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2022 MLK Health Sciences: Interdisciplinary Panel Discussion "Racial / Ethnic Disparities in Pain Management"
The 2022 MLK Health Sciences Committee presents an Interdisciplinary Panel Discussion on "Racial / Ethnic Disparities in Pain Management." Our panelists will discuss their experiences with this issue and will share their insights regarding potential solutions.

Panelists:
Dr. Mary Janevic – MPH, PhD - Associate Research Scientist, Health Behavior & Health Education – School of Public Health, University of Michigan

Dr. Sheria Robinson-Lane, PhD, RN, MHA - Assistant Professor, Department of Systems, Populations and Leadership – School of Nursing, University of Michigan

Dr. Michael Smith, PharmD - Clinical Associate Professor, Department of Clinical Pharmacy - College of Pharmacy and Clinical Pharmacist, Pain and Palliative Care - Michigan Medicine, University of Michigan

Feb 17, 2022 12:00 PM in Eastern Time (US and Canada)

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Speakers

Dr. Mary Janevic – MPH, PhD
Associate Research Scientist, Health Behavior & Health Education – School of Public Health @School of Public Health - University of Michigan
Mary Janevic is an Associate Research Scientist in Health Behavior/Health Education at the University of Michigan School of Public Health. Her research centers around promoting healthy aging, particularly in underserved populations, using community-engaged research methods. A major focus of her work is disparities in chronic pain and developing chronic pain self-management interventions for vulnerable populations. Related areas of interest are community health workers, mobile health solutions for chronic pain management, and the role of pets in coping with chronic pain. Previously Dr. Janevic was a post-doctoral fellow at the Department of Epidemiology and Public Health at University College London, UK, where she assisted with the English Longitudinal Study on Ageing. She has also worked at Kaiser Permanente-Northern California Region, where she coordinated health education programs focusing on chronic disease management.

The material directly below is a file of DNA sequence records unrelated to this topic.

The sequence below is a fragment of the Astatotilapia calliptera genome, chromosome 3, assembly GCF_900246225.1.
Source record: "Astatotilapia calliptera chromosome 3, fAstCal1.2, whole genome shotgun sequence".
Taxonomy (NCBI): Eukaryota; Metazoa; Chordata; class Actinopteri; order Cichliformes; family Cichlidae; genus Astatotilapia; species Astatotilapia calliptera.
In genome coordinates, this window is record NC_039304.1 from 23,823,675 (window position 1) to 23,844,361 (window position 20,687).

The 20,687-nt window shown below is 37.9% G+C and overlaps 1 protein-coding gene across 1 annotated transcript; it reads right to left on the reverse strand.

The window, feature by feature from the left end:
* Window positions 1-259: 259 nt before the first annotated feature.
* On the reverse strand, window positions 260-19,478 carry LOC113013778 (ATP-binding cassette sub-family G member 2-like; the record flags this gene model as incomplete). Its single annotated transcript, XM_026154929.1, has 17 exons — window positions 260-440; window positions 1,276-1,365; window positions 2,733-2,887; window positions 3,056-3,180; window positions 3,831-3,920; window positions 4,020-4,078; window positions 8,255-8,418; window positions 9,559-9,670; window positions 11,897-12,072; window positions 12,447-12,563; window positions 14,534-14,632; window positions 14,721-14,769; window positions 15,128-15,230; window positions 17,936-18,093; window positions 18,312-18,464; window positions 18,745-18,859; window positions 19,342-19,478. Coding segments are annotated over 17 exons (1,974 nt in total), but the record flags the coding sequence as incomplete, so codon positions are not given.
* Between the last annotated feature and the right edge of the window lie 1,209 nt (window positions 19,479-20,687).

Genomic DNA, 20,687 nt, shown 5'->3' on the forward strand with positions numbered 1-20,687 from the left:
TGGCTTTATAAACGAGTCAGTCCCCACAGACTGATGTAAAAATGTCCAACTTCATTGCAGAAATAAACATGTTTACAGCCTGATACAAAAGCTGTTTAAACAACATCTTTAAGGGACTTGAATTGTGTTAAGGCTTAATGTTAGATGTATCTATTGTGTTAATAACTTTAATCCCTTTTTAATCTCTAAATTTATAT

Dr. Sheria Robinson-Lane, PhD, RN, MHA
Assistant Professor, Department of Systems, Populations and Leadership @School of Nursing - University of Michigan
Dr. Sheria G. Robinson-Lane is a gerontologist with expertise in palliative care, long-term care, and nursing administration. Her work aims to reduce health disparities and improve health equity for diverse older adults and family caregivers managing pain and chronic diseases such as Alzheimer’s. Dr. Robinson-Lane’s research addresses the ways in which older adults adapt to changes in health, and particularly how various coping strategies affect health outcomes. Her current work is focused on improving the ability of diverse older adults to successfully age in place through culturally responsive and community engaged care practices along with effective caregiver support. Dr. Robinson-Lane completed her Ph.D. in Nursing at Wayne State University in Detroit and a postdoctoral fellowship in Advanced Rehabilitation Research Training at the University of Michigan Medical School.
Dr. Michael Smith, PharmD
Clinical Associate Professor and Clinical Pharmacist @College of Pharmacy / Michigan Medicine - U of Michigan
Michael Smith is a Clinical Associate Professor in the Department of Clinical Pharmacy at the University of Michigan College of Pharmacy and Clinical Pharmacist in Pain and Palliative Care at Michigan Medicine. He is the Residency Program Director for the PGY2 Pain Management and Palliative Care Pharmacy Residency at Michigan Medicine. Dr. Smith received his Bachelor of Science degree in Chemistry and Doctorate of Pharmacy degree from the University of Pittsburgh. He completed a pharmacy practice and internal medicine specialty residency at the University of Pittsburgh Medical Center. He is a preceptor of the Pharmacy Residency Programs at Michigan Medicine. He is also a board certified specialist in pharmacotherapy. Areas of research interest include: safe and effective use of analgesics in centralized pain, older adult cancer survivors, and appropriate use of medications in these vulnerable patients